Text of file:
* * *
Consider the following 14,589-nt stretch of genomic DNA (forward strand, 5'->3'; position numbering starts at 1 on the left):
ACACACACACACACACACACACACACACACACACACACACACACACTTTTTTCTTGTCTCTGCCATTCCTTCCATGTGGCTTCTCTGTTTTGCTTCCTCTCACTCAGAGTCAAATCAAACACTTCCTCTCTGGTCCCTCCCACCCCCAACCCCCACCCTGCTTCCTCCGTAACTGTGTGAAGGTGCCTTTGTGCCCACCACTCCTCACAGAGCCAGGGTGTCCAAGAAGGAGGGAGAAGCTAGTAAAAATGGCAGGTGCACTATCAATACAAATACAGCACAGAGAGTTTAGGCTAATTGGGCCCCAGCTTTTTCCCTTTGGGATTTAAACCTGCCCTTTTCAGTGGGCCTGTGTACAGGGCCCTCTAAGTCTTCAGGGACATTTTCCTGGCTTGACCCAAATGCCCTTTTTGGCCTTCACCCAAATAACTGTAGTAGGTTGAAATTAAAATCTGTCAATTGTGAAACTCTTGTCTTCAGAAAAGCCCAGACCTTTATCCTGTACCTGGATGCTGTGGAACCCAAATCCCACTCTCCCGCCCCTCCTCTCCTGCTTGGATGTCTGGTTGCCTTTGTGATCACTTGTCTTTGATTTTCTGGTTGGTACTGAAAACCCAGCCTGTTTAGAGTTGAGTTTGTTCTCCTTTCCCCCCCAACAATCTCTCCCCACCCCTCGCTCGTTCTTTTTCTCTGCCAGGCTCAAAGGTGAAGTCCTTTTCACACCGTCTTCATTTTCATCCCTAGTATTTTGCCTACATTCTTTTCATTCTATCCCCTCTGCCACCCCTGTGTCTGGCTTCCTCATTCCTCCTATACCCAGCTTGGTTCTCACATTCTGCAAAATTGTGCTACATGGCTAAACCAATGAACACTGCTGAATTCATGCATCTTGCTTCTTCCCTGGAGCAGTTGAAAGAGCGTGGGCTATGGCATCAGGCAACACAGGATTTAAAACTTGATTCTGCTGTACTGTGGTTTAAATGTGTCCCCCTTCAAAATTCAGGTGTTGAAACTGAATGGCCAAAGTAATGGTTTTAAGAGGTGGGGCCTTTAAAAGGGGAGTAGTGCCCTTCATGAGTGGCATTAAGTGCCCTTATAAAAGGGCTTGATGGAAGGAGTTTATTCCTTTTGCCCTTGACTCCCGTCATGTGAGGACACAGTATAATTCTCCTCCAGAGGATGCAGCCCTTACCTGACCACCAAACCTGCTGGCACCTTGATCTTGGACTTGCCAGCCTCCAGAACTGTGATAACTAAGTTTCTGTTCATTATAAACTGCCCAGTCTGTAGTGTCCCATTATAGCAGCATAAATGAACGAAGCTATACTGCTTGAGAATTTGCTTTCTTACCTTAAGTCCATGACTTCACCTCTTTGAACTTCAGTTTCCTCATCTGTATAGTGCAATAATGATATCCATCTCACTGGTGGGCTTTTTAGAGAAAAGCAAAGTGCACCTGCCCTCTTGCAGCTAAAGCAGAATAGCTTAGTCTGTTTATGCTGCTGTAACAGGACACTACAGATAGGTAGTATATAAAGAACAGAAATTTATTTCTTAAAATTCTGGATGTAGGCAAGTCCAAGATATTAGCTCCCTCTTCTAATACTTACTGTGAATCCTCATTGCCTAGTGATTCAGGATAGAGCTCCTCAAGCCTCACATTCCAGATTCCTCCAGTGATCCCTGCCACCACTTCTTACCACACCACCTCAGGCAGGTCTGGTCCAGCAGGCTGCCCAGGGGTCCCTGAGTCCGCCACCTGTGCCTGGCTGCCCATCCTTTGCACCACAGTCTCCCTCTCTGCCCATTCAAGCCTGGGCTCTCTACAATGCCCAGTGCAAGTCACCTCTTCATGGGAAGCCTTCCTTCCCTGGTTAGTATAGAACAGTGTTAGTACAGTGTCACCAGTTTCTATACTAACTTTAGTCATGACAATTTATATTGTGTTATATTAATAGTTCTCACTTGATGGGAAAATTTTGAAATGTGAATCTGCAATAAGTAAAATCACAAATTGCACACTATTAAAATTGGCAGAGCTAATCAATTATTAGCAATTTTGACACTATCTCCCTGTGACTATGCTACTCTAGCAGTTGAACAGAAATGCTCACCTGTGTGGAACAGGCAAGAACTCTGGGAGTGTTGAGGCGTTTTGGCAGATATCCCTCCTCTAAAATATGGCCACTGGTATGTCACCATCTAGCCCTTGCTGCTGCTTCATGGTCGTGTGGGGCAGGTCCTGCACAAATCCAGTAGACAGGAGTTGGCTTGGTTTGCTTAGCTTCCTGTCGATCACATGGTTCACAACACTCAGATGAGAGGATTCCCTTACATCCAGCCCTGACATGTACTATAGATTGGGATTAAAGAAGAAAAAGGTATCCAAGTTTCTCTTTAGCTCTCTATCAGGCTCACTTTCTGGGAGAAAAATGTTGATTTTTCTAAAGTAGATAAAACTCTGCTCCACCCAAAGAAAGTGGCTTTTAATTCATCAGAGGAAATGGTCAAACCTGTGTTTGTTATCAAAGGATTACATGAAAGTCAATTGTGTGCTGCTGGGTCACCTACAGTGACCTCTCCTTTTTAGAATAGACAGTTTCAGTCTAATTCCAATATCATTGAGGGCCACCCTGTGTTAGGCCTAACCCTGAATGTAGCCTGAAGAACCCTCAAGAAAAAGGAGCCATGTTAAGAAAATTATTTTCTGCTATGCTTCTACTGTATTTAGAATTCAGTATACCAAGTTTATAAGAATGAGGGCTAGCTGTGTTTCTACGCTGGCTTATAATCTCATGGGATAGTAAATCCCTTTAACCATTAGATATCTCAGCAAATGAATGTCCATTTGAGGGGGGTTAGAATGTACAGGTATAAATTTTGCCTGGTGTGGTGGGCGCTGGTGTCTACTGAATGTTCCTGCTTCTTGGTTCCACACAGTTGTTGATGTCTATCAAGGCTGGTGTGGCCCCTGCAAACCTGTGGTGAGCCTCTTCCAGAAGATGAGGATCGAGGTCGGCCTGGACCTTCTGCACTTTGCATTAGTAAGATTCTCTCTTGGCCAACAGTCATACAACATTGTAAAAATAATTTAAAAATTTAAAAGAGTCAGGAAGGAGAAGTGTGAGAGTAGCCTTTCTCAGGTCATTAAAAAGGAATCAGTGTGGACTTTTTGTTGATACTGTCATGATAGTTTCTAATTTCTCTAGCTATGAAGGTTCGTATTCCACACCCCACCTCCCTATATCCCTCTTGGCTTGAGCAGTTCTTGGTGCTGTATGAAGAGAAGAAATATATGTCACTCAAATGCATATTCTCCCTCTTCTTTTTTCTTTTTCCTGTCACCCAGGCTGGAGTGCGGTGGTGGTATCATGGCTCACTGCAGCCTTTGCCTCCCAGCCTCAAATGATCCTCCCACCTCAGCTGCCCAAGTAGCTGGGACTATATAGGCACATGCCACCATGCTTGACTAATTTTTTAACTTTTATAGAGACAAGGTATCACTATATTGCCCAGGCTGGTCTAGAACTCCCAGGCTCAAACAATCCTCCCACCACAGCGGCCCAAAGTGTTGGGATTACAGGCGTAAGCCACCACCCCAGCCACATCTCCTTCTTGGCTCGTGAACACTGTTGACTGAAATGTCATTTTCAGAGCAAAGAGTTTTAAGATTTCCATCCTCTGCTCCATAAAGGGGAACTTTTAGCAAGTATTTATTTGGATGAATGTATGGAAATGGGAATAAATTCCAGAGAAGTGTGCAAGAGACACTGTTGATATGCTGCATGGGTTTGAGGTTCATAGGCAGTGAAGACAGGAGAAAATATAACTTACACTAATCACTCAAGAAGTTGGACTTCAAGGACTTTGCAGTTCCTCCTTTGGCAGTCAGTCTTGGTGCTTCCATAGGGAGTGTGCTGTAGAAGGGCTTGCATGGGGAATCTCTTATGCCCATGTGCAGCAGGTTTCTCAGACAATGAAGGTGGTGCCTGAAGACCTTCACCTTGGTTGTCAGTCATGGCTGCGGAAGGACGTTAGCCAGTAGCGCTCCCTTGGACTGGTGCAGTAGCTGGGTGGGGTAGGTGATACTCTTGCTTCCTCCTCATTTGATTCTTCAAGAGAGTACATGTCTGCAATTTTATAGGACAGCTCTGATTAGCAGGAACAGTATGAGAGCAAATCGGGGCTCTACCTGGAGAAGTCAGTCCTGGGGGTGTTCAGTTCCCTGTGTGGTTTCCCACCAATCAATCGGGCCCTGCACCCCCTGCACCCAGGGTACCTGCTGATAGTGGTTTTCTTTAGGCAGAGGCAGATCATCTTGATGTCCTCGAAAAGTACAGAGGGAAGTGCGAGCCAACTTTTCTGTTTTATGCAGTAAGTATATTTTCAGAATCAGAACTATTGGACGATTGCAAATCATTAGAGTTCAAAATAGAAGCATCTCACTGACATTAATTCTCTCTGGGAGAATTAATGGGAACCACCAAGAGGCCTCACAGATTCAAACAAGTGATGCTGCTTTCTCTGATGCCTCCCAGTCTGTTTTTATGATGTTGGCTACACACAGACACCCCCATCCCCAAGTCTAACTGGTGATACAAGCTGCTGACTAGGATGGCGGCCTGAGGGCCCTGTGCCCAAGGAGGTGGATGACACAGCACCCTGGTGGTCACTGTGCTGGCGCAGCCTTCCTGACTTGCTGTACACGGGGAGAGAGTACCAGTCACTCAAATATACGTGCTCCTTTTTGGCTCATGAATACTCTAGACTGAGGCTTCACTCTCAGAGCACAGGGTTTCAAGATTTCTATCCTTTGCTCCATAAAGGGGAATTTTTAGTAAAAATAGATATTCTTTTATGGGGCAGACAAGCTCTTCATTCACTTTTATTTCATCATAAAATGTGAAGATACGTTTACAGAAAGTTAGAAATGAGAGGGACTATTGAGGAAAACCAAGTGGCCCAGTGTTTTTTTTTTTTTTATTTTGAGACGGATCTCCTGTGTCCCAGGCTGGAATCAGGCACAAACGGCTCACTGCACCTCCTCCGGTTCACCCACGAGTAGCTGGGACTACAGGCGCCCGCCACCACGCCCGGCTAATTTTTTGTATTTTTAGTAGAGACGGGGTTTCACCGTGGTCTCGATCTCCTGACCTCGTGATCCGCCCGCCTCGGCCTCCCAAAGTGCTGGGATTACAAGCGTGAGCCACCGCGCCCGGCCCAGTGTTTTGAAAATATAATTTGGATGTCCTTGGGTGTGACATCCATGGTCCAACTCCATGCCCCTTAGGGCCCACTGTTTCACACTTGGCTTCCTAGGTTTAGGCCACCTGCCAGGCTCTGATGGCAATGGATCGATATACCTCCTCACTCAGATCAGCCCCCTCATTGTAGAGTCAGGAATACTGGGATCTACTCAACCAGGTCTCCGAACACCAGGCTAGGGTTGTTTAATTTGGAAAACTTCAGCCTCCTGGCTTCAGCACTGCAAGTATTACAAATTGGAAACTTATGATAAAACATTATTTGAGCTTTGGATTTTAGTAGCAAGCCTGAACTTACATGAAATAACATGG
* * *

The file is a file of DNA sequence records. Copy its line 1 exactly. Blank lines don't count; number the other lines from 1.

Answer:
Consider the following 14,589-nt stretch of genomic DNA (forward strand, 5'->3'; position numbering starts at 1 on the left):